EZCORP. On December 16, the CFPB announced a consent order with EZCORP, Inc. for violations of the CFPA, the FDCPA, and the Electronic Fund Transfer Act (EFTA). The CFPB alleged that EZCORP, a consumer lender specializing in short-term, small-dollar loans,6 engaged in a number of unlawful practices, including: making in-person collection visits to consumers’ homes and workplaces; contacting third parties about consumer debts and disclosing (or risking disclosure of) consumer debts to those parties; threatening consumers with legal action; failing to conduct credit checks of loan applicants; conditioning loans on consumers’ pre-authorizing repayment through electronic fund transfers; and making misrepresentations to consumers about their ability to repay their loans or stop collection calls and electronic fund withdrawals.
The CFPB’s consent order requires EZCORP to cease its collection activities on approximately 130,000 delinquent consumer loans, pay US$7.5 million in restitution payments to approximately 93,000 harmed customers, and pay US$3 million in civil money penalties.
In connection with the EZCORP consent order, the CFPB published Compliance Bulletin 2015-07, which provides guidance on in-person collection of consumer debt. The Bulletin notes that both first-party and third-party debt collectors face heightened UDAAP risk and FDCPA liability when engaging in in-person collection activity.
EOS. On December 7, the CFPB announced a consent order with EOS CCA (EOS), a debt collections firm that also maintains a debt purchasing operation, for violations of the FCRA, the FDCPA, and the CFPA. The CFPB alleged that EOS purchased loan portfolios comprised of fraudulent, already paid, or already settled consumer debts and engaged in collection activity on those accounts despite learning of these significant problems regarding the accuracy and integrity of account information. According to the CFPB, EOS failed to verify the accuracy of customer account information and the validity of certain debts by obtaining and reviewing the necessary account-level documentation, yet still reported consumers’ credit information to CRAs. The CFPB contends, in certain instances, that EOS was unable to properly validate debts because it had difficulty obtaining required documentation from the loan portfolio seller, even though the seller had represented to EOS that the loan portfolio it had purchased did not contain fraudulent debt, already paid, or already settled debts.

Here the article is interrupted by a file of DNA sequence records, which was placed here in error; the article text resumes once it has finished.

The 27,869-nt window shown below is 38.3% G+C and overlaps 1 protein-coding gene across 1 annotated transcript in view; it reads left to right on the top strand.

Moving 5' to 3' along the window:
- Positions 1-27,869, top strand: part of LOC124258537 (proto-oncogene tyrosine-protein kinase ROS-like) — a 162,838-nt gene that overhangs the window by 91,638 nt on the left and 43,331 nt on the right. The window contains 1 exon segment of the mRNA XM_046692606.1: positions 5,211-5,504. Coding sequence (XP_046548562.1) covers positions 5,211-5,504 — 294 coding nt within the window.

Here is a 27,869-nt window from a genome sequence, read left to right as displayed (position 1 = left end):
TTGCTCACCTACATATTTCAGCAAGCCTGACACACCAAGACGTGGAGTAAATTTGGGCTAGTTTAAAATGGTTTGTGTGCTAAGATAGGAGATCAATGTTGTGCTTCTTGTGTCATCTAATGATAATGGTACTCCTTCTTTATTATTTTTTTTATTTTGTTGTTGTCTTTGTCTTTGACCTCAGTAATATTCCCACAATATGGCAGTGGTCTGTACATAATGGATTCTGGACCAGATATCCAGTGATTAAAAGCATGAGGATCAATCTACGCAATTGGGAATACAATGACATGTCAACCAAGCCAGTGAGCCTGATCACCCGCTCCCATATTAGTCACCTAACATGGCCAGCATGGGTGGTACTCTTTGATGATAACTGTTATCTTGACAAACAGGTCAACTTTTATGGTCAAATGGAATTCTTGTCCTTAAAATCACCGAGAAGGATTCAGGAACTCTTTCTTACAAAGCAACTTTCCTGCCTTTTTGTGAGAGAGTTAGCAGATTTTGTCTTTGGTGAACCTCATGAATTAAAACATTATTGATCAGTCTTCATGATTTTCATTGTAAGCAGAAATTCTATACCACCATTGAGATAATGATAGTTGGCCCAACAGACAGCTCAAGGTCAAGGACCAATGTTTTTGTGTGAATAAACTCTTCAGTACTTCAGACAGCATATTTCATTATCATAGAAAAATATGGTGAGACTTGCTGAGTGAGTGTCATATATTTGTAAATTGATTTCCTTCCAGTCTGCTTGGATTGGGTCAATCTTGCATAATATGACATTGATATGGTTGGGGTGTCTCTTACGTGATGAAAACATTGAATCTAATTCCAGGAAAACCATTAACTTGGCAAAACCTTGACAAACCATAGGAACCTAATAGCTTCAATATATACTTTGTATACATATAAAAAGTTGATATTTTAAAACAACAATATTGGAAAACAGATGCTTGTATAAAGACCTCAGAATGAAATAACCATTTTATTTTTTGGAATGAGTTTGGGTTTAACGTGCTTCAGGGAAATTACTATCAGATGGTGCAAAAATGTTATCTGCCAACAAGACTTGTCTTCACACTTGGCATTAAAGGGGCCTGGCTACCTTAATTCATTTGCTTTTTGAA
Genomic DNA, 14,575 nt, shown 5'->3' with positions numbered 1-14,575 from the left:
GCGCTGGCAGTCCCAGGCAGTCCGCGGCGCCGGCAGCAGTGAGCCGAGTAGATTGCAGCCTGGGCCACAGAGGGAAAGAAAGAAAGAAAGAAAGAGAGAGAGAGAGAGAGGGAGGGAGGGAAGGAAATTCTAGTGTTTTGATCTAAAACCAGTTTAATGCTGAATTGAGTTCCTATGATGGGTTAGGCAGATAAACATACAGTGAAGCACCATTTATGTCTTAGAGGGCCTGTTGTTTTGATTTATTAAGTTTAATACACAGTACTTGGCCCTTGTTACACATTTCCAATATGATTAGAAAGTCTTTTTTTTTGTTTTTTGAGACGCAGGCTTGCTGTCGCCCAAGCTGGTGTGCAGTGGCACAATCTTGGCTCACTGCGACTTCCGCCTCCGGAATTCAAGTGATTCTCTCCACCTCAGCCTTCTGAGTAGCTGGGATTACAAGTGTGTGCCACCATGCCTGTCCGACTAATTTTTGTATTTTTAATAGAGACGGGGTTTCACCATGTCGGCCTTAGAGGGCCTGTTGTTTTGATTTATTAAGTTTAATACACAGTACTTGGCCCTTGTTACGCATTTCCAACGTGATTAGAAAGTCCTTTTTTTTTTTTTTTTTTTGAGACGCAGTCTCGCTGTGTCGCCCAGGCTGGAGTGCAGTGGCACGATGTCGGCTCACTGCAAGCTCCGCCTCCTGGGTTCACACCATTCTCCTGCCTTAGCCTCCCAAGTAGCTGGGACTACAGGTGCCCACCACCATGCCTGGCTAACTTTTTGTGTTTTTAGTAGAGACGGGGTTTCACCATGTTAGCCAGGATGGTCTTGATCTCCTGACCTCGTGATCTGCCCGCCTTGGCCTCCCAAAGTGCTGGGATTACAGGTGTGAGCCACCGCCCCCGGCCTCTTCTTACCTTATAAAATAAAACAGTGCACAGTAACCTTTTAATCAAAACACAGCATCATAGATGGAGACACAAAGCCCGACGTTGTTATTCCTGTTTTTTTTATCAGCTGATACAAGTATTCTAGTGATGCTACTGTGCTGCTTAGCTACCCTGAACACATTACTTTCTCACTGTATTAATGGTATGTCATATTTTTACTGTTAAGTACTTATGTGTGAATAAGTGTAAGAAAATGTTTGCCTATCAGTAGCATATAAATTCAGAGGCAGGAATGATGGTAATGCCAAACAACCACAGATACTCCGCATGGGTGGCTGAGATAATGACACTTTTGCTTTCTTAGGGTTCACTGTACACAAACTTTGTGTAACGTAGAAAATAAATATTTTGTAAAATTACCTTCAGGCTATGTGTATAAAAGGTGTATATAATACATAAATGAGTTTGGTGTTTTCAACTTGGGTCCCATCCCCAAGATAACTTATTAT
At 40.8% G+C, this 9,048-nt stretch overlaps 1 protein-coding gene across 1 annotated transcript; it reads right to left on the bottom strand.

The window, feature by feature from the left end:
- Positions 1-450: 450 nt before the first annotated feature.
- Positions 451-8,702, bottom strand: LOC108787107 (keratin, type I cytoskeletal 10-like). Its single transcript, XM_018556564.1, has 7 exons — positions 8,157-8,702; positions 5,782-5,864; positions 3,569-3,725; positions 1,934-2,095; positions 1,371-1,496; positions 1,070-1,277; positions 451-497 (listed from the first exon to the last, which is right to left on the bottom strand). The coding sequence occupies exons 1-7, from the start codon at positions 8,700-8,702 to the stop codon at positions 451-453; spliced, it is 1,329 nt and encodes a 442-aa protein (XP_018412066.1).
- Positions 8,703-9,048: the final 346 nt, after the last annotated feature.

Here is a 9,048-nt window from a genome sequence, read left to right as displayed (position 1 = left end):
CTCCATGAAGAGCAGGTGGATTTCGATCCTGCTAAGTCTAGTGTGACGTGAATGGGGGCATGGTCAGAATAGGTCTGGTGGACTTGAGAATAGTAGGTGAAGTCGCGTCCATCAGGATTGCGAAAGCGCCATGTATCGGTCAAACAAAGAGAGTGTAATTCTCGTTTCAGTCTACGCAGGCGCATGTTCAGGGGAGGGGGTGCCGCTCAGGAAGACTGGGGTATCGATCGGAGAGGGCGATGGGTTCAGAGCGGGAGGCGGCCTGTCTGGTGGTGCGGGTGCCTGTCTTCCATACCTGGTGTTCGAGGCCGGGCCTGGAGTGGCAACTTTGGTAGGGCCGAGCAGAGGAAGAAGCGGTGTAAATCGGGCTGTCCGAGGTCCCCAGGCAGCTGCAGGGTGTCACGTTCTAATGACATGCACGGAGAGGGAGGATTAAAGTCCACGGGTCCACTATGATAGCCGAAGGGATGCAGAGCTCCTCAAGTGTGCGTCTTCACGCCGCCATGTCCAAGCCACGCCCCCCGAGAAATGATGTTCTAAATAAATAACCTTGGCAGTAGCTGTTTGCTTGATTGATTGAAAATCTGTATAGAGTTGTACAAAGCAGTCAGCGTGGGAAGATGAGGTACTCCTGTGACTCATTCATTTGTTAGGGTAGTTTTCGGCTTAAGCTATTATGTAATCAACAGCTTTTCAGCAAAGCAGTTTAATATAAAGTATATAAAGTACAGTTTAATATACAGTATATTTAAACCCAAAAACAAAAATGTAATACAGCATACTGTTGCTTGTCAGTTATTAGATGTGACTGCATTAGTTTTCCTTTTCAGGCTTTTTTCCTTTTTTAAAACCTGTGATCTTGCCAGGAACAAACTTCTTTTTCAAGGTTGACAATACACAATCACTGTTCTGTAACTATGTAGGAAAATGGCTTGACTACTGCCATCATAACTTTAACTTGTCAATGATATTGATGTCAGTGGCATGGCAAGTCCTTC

Under the consent order, EOS must refrain from collecting disputed or unverified debts, take steps to ensure the accuracy of the information reported to CRAs, pay US$743,000 in restitution payments to harmed customers, and US$1.85 million in civil money penalties.
Clarity Services. On December 3, the CFPB announced a consent order with Clarity Services, Inc., a credit reporting firm, for violations of the FCRA, including obtaining consumer reports from CRAs and other sources without a permissible purpose and failing to investigate consumer disputes and inquiries.7 The CFPB alleged that Clarity Services and its president8 obtained tens of thousands of credit reports and consumer application data for use in the company’s own marketing materials. Moreover, the CFPB accused Clarity Services of failing to investigate consumer disputes or suspected inaccuracies in information contained in credit reports.
Under the CFPB’s consent order, Clarity Services must cease-and-desist from further violations of the FCRA, improve its compliance program, specifically with respect to the investigation and resolution of consumer disputes and inquiries, and pay civil money penalties of US$8 million.